Black veterans hospitalized with COVID-19 were less likely to receive evidence-based treatments than their white counterparts but did not have higher rates of death or readmission, according to new research led by University of Pittsburgh School of Medicine physician-scientists that was published today in JAMA Network Open.
The study, which examined two years of data from 130 Department of Veterans Affairs Medical Centers (VAMCs), found that the disparities in treatment were driven by differences in care that occurred within and between hospitals. In other words, individual hospitals were providing different rates of treatment to their Black and white patients, in addition to there being differences in care between hospitals that treat a disproportionate number of Black patients compared to those that treat mainly white patients.
“Our study goes beyond showing there is a problem with racial disparities in COVID-19 medical care,” said lead author Alexander Castro, a fourth-year medical student in Pitt’s School of Medicine. “We are pointing to where we need to concentrate our efforts to better understand why these racial disparities are occurring and how we can counteract them.”
The study looked at records from 48,222 veterans – 28.1% Black – who had been hospitalized with COVID-19 at a VAMC between March 1, 2020 and February 28, 2022. The patients were a median age of 72, and 94.2% were men.
Two-thirds of the patients who needed breathing support – either from oxygen or mechanical ventilation – received systemic steroids, such as dexamethasone, which started to be recommended in the fall of 2020 after a worldwide trial determined they improved the chances that very sick COVID-19 patients would survive. Black patients had 12% lower odds of receiving the drug than their white counterparts at the same VAMC hospital.
Similarly, Black patients were 11% less likely to receive the antiviral remdesivir, which is recommended for most adults hospitalized with COVID-19 within a week of symptom onset. And they were 23% less likely to receive an immunomodulatory drug, such as tocilizumab, which is recommended for moderately to severely ill hospitalized COVID-19 patients.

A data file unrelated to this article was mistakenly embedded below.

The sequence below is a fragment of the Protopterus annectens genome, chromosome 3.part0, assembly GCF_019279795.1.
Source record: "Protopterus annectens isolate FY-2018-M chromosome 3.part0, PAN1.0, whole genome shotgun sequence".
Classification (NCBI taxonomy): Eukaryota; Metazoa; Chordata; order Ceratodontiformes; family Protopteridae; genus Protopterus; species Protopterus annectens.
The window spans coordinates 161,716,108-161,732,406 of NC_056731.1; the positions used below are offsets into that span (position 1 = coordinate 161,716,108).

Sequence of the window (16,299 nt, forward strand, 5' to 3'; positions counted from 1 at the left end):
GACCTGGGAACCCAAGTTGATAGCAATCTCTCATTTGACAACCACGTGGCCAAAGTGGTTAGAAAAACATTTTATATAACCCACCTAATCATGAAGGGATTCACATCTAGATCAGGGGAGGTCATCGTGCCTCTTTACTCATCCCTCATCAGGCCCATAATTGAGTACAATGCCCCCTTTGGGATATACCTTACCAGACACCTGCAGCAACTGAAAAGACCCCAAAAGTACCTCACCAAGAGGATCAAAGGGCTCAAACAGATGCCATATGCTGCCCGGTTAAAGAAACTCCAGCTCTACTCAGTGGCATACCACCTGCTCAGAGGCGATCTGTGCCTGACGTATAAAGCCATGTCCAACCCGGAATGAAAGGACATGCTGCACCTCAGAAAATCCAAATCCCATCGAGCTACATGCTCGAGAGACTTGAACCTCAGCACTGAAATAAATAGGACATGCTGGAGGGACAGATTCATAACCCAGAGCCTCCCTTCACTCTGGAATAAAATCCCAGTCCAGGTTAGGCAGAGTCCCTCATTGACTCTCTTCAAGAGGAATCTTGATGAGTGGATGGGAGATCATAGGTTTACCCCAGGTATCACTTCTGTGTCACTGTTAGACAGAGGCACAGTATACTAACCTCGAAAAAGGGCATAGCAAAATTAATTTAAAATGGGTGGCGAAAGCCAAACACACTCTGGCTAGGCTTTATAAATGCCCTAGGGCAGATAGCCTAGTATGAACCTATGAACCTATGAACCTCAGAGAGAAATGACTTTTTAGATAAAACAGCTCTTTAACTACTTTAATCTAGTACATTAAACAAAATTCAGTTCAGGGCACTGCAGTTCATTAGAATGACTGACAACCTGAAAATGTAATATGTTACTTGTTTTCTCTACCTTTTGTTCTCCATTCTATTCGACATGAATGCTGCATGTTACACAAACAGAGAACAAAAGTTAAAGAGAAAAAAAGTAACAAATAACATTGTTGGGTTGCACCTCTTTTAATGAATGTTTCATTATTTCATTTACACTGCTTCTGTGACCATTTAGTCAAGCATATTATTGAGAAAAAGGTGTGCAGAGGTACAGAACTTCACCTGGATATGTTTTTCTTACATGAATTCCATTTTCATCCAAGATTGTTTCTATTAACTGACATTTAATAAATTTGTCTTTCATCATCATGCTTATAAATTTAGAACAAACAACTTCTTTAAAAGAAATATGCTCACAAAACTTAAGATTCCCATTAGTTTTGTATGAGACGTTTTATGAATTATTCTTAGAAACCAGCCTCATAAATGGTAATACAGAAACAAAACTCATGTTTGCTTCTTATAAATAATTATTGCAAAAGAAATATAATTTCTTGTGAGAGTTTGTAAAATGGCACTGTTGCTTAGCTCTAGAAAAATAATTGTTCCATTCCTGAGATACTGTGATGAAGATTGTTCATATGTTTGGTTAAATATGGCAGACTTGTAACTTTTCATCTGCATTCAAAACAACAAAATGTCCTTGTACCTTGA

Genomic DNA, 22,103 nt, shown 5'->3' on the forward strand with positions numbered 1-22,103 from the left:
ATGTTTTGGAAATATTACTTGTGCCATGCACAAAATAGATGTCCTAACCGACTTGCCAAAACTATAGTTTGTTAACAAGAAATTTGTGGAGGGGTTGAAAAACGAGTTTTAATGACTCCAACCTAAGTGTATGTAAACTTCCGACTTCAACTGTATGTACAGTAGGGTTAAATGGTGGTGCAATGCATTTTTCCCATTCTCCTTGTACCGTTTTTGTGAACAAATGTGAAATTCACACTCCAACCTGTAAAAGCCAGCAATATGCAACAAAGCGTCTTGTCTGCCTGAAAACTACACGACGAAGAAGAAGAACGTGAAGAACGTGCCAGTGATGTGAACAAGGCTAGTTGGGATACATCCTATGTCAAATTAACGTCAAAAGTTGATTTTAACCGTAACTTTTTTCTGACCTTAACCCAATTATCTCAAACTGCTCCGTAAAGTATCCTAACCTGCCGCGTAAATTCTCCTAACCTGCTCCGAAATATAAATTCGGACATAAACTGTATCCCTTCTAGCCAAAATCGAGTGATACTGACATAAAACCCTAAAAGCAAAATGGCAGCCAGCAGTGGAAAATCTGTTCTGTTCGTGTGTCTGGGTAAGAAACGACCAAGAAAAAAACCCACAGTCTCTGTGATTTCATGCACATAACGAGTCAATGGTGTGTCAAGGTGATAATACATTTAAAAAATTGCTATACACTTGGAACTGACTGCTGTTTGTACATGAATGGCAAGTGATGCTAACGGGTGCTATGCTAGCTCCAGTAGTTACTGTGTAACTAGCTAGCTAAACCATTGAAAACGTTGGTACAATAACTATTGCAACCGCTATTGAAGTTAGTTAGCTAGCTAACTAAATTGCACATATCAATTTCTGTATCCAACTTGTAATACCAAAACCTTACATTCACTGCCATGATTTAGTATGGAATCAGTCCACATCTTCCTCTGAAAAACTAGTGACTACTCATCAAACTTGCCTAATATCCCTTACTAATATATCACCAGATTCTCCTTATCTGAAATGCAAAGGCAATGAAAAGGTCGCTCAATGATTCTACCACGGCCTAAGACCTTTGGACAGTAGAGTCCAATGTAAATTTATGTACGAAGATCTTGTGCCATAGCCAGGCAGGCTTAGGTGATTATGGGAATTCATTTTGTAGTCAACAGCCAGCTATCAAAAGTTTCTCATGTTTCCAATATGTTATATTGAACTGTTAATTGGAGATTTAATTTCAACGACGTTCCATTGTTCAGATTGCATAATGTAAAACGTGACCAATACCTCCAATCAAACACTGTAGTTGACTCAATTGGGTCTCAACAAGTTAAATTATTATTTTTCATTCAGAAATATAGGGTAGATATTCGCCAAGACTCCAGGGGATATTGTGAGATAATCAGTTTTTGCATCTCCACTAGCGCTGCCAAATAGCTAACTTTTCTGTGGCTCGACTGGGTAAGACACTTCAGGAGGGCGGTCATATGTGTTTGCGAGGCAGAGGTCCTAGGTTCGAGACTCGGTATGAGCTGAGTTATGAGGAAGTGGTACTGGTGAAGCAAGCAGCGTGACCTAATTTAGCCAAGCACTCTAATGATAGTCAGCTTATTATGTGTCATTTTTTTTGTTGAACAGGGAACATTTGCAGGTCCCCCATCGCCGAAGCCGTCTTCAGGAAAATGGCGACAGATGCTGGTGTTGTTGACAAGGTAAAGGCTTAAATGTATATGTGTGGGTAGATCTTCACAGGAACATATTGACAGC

However, after adjusting for patient demographics, chronic health conditions, severity of illness and receipt of COVID-19 treatments, Black and white patients had similar outcomes when it came to their likelihood of dying in the hospital or being readmitted within 30 days.
The researchers said the lack of disparities in outcomes, despite disparities in treatment, needs further investigation and couldn’t be explained by their study.
“We should not be seeing racial disparities in treatment, even if those disparities may not be resulting in more deaths,” said co-author Florian Mayr, M.D., M.P.H., assistant professor of critical care medicine in Pitt’s School of Medicine and intensivist at the VA Pittsburgh Healthcare System. “When entire hospitals are underperforming in providing evidence-based treatments, we can target hospital-wide interventions to address the problem. But correcting racial disparities in provision of treatment within hospitals requires a multilayer approach”
Mayr said improvement efforts that could be considered include employing a more racially diverse mix of clinicians, which has been shown in studies to improve the quality of care; boots-on-the-ground surveying of physicians to better understand their treatment decisions; and investigating whether devices like thermometers and pulse-oximeters, which studies have shown are racially biased toward those with darker skin, could be interfering with treatment decisions.
In addition, the VAMCs require clinicians to get consent to use various COVID-19 treatments before administering them. Distrust in the medical community could be biasing consent for treatment and driving some of the disparities, Mayr said.
The team noted that their study population was largely dominated by older men, so their results shouldn’t be extrapolated to hospitals that treat a younger population that includes more women, though those hospitals can use the study to prompt their own investigations.
“COVID-19 treatments are not the only example of racial disparities in care,” said Castro. “It’s happening in sepsis, pneumonia and hospital-acquired infections, among other measures. It is a multifaceted issue without easy solutions, making it one of the most difficult – and most important – questions facing clinical research.”
This research was supported by National Institutes of Health grant K23GM132688 and VA Health Services Research and Development Service grant RES 13-457.
Variation in Clinical Treatment and Outcomes by Race Among US Veterans Hospitalized With COVID-19. JAMA Network Open, 25 October 2022.